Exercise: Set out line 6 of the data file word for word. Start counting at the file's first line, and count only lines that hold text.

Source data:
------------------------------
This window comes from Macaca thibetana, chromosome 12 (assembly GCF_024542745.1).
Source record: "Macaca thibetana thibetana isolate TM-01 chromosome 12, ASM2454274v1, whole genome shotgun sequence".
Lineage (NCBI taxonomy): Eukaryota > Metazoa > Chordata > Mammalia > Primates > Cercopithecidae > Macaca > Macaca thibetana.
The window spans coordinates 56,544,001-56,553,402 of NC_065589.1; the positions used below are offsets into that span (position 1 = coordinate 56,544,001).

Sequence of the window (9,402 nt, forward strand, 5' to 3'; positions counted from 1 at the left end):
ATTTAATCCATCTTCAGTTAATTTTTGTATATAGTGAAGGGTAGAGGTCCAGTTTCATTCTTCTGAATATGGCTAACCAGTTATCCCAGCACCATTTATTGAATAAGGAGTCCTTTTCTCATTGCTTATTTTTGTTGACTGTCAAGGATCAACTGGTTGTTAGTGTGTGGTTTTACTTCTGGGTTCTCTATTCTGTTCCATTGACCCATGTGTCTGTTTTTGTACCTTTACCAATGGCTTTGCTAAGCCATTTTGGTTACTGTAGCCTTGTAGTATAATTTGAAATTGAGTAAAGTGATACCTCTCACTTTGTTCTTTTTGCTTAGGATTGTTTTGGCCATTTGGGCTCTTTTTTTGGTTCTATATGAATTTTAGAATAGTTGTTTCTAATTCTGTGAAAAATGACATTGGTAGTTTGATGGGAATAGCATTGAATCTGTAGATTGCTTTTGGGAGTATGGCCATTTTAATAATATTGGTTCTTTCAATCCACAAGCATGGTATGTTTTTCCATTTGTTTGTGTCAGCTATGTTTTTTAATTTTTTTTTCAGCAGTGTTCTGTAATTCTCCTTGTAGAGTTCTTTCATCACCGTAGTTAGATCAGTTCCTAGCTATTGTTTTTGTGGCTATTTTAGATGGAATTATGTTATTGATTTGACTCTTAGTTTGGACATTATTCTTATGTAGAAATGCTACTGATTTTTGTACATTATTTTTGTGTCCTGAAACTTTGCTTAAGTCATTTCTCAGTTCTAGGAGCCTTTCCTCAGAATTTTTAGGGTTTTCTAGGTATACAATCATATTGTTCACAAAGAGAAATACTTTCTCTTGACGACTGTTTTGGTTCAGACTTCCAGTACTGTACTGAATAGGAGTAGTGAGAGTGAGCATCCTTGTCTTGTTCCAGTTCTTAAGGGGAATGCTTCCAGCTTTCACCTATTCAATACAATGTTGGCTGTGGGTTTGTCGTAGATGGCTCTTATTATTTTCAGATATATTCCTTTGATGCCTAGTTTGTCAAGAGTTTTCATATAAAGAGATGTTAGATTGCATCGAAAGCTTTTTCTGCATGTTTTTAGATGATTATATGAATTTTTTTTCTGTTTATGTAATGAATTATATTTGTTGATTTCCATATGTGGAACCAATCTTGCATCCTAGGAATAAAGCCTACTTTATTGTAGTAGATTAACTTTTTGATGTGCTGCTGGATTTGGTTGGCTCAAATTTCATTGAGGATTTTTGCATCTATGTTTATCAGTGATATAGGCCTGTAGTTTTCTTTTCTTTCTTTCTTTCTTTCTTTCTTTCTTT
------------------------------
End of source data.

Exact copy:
ATTTAATCCATCTTCAGTTAATTTTTGTATATAGTGAAGGGTAGAGGTCCAGTTTCATTCTTCTGAATATGGCTAACCAGTTATCCCAGCACCATTTATTGAATAAGGAGTCCTTTTCTCATTGCTTATTTTTGTTGACTGTCAAGGATCAACTGGTTGTTAGTGTGTGGTTTTACTTCTGGGTTCTCTATTCTGTTCCATTGACCCATGTGTCTGTTTTTGTACCTTTACCAATGGCTTTGCTAAGCCATTTTGGTTACTGTAGCCTTGTAGTATAATTTGAAATTGAGTAAAGTGATACCTCTCACTTTGTTCTTTTTGCTTAGGATTGTTTTGGCCATTTGGGCTCTTTTTTTGGTTCTATATGAATTTTAGAATAGTTGTTTCTAATTCTGTGAAAAATGACATTGGTAGTTTGATGGGAATAGCATTGAATCTGTAGATTGCTTTTGGGAGTATGGCCATTTTAATAATATTGGTTCTTTCAATCCACAAGCATGGTATGTTTTTCCATTTGTTTGTGTCAGCTATGTTTTTTAATTTTTTTTTCAGCAGTGTTCTGTAATTCTCCTTGTAGAGTTCTTTCATCACCGTAGTTAGATCAGTTCCTAGCTATTGTTTTTGTGGCTATTTTAGATGGAATTATGTTATTGATTTGACTCTTAGTTTGGACATTATTCTTATGTAGAAATGCTACTGATTTTTGTACATTATTTTTGTGTCCTGAAACTTTGCTTAAGTCATTTCTCAGTTCTAGGAGCCTTTCCTCAGAATTTTTAGGGTTTTCTAGGTATACAATCATATTGTTCACAAAGAGAAATACTTTCTCTTGACGACTGTTTTGGTTCAGACTTCCAGTACTGTACTGAATAGGAGTAGTGAGAGTGAGCATCCTTGTCTTGTTCCAGTTCTTAAGGGGAATGCTTCCAGCTTTCACCTATTCAATACAATGTTGGCTGTGGGTTTGTCGTAGATGGCTCTTATTATTTTCAGATATATTCCTTTGATGCCTAGTTTGTCAAGAGTTTTCATATAAAGAGATGTTAGATTGCATCGAAAGCTTTTTCTGCATGTTTTTAGATGATTATATGAATTTTTTTTCTGTTTATGTAATGAATTATATTTGTTGATTTCCATATGTGGAACCAATCTTGCATCCTAGGAATAAAGCCTACTTTATTGTAGTAGATTAACTTTTTGATGTGCTGCTGGATTTGGTTGGCTCAAATTTCATTGAGGATTTTTGCATCTATGTTTATCAGTGATATAGGCCTGTAGTTTTCTTTTCTTTCTTTCTTTCTTTCTTTCTTTCTTT